In celebration of Women's Day/Week/Month, I bring you my short story on feminity, written in January this year.... enjoy it!
OF GEESE AND GANDERS.
01 - Isabelle.
"Push!!! Madam, please push, I can see your baby's head.... Push!!!!!"
"Congrats, it's a girl!!!"
Belema turned her face away. She did not want the doctor to see her tears. Another girl? This was her fourth. She had wanted to stop at three, but pressures from her in-laws made her go one more. And now, look!
Dr. Tochukwu, the gynaecologist could not help noticing her patient's displeasure at the news of her baby's gender. She scanned her file quickly. Fourth pregnancy, all previous three were female. Sigh! When would African women stop stressing about the supposed supremacy of the boy child?
"Madam, please do not cry. A girl is a blessing" Dr Tochukwu tried to placate her.
"Oh yes I know, I already have three more of those blessings" sobbed Belema. "What am I to say to my husband now? He badly wants a son!"
"Well he will have to be thankful for his daughters" the doctor was getting irritated. Women such as Belema were the enablers that made men act the way they did.
"Look at me. My dad had five daughters. His brother had five sons and they constantly jeered at him. They even refused him a chieftaincy title!
But where are we all today? My uncle's five sons are not settled. One is in prison in Malaysia for drunk driving, another in Rehab for drug use, a third unable to complete his degree, and the remaining two, though graduates have not been able to secure jobs."
"On the other hand, all of my father's five daughters are doing great. I'm a doctor, my elder sister is a lawyer, a SAN; one of us is an engineer working for an oil company. Another is an architect, working in London, and our last is an A-list actress.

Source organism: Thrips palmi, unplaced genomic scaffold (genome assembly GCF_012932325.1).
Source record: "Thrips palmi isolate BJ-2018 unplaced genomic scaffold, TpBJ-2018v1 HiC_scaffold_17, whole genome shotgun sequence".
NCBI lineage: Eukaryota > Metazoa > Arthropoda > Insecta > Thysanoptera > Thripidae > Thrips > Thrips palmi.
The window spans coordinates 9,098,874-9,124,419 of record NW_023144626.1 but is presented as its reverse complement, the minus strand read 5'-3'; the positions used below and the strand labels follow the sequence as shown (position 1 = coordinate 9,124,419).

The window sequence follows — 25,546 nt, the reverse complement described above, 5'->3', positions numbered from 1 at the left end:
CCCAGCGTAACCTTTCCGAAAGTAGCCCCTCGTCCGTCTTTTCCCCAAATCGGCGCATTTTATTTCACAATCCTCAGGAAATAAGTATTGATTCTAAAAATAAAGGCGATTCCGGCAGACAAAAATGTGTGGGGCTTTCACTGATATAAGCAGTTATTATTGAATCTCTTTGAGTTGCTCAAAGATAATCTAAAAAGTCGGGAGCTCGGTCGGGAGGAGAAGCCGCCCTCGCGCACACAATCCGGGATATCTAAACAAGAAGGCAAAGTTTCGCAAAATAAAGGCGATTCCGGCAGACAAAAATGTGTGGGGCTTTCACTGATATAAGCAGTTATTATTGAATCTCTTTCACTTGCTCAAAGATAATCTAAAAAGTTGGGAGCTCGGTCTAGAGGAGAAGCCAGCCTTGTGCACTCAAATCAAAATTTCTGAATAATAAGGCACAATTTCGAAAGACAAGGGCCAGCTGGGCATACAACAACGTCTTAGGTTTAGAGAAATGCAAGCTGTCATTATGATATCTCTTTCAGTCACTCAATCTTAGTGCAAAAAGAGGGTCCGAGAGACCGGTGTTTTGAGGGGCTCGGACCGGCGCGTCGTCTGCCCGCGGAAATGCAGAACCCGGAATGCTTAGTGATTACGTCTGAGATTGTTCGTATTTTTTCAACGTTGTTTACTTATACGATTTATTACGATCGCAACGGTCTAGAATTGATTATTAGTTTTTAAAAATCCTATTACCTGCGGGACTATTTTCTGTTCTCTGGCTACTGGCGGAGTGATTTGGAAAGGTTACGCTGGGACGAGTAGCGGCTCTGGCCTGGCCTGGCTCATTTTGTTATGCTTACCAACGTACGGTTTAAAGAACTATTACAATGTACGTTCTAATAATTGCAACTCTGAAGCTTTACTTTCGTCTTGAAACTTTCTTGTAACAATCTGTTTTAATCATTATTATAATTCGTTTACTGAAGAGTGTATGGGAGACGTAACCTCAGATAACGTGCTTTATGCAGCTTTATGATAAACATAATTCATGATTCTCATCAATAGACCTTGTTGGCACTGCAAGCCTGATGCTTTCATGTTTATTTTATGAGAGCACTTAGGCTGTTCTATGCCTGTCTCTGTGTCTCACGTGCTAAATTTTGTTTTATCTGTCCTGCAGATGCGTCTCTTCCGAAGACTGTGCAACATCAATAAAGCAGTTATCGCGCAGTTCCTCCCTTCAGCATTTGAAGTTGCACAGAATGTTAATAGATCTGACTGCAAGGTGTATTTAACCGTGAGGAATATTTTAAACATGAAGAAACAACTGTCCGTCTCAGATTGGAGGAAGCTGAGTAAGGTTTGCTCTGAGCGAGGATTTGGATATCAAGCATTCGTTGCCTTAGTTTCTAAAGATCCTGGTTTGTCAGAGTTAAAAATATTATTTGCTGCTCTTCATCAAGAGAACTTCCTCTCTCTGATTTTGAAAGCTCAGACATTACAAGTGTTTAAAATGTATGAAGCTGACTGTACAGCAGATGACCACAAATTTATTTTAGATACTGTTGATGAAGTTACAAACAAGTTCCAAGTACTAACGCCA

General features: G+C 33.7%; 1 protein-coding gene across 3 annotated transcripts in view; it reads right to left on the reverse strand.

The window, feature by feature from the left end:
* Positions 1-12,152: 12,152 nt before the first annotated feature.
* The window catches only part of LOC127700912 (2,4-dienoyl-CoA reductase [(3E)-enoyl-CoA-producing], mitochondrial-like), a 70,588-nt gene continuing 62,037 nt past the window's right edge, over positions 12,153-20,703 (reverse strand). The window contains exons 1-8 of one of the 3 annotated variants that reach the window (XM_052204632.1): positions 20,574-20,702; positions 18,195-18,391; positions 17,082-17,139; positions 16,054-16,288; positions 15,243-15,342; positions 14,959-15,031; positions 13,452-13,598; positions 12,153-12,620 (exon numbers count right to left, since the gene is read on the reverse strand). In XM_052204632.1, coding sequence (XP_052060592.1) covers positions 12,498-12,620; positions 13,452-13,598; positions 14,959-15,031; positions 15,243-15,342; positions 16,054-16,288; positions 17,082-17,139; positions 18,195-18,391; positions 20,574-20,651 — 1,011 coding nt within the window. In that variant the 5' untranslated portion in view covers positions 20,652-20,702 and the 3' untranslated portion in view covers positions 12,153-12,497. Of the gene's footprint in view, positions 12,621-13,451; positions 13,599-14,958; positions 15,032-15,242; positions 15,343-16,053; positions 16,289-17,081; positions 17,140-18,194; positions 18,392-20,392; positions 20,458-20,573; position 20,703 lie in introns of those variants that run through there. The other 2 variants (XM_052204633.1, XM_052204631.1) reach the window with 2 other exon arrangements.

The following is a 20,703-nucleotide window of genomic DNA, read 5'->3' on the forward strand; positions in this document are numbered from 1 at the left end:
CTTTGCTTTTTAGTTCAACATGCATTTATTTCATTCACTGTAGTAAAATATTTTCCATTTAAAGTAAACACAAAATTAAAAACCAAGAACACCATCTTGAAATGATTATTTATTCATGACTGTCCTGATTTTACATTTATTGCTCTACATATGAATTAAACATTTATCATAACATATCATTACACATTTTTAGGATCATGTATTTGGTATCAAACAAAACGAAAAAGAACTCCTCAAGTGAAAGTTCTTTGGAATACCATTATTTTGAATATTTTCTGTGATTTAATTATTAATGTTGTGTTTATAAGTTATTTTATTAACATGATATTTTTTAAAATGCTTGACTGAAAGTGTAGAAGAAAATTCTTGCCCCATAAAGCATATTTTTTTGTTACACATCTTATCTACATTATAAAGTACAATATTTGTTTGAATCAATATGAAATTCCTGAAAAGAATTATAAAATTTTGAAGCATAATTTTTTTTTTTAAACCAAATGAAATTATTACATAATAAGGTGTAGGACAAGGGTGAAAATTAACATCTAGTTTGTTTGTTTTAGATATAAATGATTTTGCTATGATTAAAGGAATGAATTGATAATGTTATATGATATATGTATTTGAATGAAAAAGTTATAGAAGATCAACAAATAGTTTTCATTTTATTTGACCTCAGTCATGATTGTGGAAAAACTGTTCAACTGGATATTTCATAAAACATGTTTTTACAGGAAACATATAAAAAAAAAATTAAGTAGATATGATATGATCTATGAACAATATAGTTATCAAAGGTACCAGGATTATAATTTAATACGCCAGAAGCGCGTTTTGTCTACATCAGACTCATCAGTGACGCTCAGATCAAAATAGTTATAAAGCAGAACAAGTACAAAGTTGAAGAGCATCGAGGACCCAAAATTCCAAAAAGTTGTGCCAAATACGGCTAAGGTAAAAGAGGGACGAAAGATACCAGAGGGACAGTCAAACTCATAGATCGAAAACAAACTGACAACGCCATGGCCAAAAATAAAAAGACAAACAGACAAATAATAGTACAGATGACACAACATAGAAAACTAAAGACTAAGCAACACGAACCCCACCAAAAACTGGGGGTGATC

Who had better luck? It's not about the gender of your child but your parenting skills and what you make of them through the grace of God".
Belema was intrigued by the beautiful doctor's story. But how would it help her when faced by her mother inlaw's taunts?
Just then, her husband walked in, with his mother in tow. He seemed surprised to hear that she had delivered the baby. "Why didn't anyone call me? Why would I want to miss the birth of my first son?" His deep voice boomed across the entire delivery ward. His mother had broken into song and was dancing in a native Rivers way, with her imaginary handkerchiefs. The delivery ward was sparsely furnished. It had two narrow metal beds with a thin mattress on it. Each bed had a baby cot beside it, made of metal, painted white. The rest of the room had two chairs and a metal locker, which houses the medical supplies. The real delivery room itself was off this room, through a door to the left.
The two nurses on duty glanced at each other and pointed to the baby cot. No one dared mention that it wasn't a boy. Belema had refused to check her baby's gender throughout the pregnancy. She didn't want to jinx her faith. What a cruel joke!